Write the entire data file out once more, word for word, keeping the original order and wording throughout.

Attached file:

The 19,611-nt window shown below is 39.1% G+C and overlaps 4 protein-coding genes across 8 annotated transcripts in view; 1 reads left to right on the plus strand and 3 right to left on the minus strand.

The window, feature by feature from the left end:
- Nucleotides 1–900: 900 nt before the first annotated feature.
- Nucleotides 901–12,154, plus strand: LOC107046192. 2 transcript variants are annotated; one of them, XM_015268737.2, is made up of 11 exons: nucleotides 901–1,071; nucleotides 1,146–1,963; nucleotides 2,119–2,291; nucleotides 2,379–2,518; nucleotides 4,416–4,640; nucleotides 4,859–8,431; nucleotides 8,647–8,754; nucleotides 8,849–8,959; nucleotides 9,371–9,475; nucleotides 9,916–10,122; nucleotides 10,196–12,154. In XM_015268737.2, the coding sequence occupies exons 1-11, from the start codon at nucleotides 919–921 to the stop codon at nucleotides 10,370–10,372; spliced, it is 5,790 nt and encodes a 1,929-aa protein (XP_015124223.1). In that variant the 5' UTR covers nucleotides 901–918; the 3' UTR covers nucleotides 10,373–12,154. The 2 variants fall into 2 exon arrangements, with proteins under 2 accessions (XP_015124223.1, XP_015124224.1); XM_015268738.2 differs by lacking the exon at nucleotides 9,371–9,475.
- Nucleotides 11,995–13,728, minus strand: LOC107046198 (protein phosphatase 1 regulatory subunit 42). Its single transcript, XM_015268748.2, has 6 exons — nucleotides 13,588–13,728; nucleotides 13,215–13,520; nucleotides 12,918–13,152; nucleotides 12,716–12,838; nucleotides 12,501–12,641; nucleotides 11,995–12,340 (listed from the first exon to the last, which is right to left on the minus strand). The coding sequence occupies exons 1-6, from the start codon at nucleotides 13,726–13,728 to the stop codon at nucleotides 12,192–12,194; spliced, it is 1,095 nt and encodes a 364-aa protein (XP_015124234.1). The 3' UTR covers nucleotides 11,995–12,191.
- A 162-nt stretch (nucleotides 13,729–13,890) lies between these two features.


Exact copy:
The 19,611-nt window shown below is 39.1% G+C and overlaps 4 protein-coding genes across 8 annotated transcripts in view; 1 reads left to right on the plus strand and 3 right to left on the minus strand.

The window, feature by feature from the left end:
- Nucleotides 1–900: 900 nt before the first annotated feature.
- Nucleotides 901–12,154, plus strand: LOC107046192. 2 transcript variants are annotated; one of them, XM_015268737.2, is made up of 11 exons: nucleotides 901–1,071; nucleotides 1,146–1,963; nucleotides 2,119–2,291; nucleotides 2,379–2,518; nucleotides 4,416–4,640; nucleotides 4,859–8,431; nucleotides 8,647–8,754; nucleotides 8,849–8,959; nucleotides 9,371–9,475; nucleotides 9,916–10,122; nucleotides 10,196–12,154. In XM_015268737.2, the coding sequence occupies exons 1-11, from the start codon at nucleotides 919–921 to the stop codon at nucleotides 10,370–10,372; spliced, it is 5,790 nt and encodes a 1,929-aa protein (XP_015124223.1). In that variant the 5' UTR covers nucleotides 901–918; the 3' UTR covers nucleotides 10,373–12,154. The 2 variants fall into 2 exon arrangements, with proteins under 2 accessions (XP_015124223.1, XP_015124224.1); XM_015268738.2 differs by lacking the exon at nucleotides 9,371–9,475.
- Nucleotides 11,995–13,728, minus strand: LOC107046198 (protein phosphatase 1 regulatory subunit 42). Its single transcript, XM_015268748.2, has 6 exons — nucleotides 13,588–13,728; nucleotides 13,215–13,520; nucleotides 12,918–13,152; nucleotides 12,716–12,838; nucleotides 12,501–12,641; nucleotides 11,995–12,340 (listed from the first exon to the last, which is right to left on the minus strand). The coding sequence occupies exons 1-6, from the start codon at nucleotides 13,726–13,728 to the stop codon at nucleotides 12,192–12,194; spliced, it is 1,095 nt and encodes a 364-aa protein (XP_015124234.1). The 3' UTR covers nucleotides 11,995–12,191.
- A 162-nt stretch (nucleotides 13,729–13,890) lies between these two features.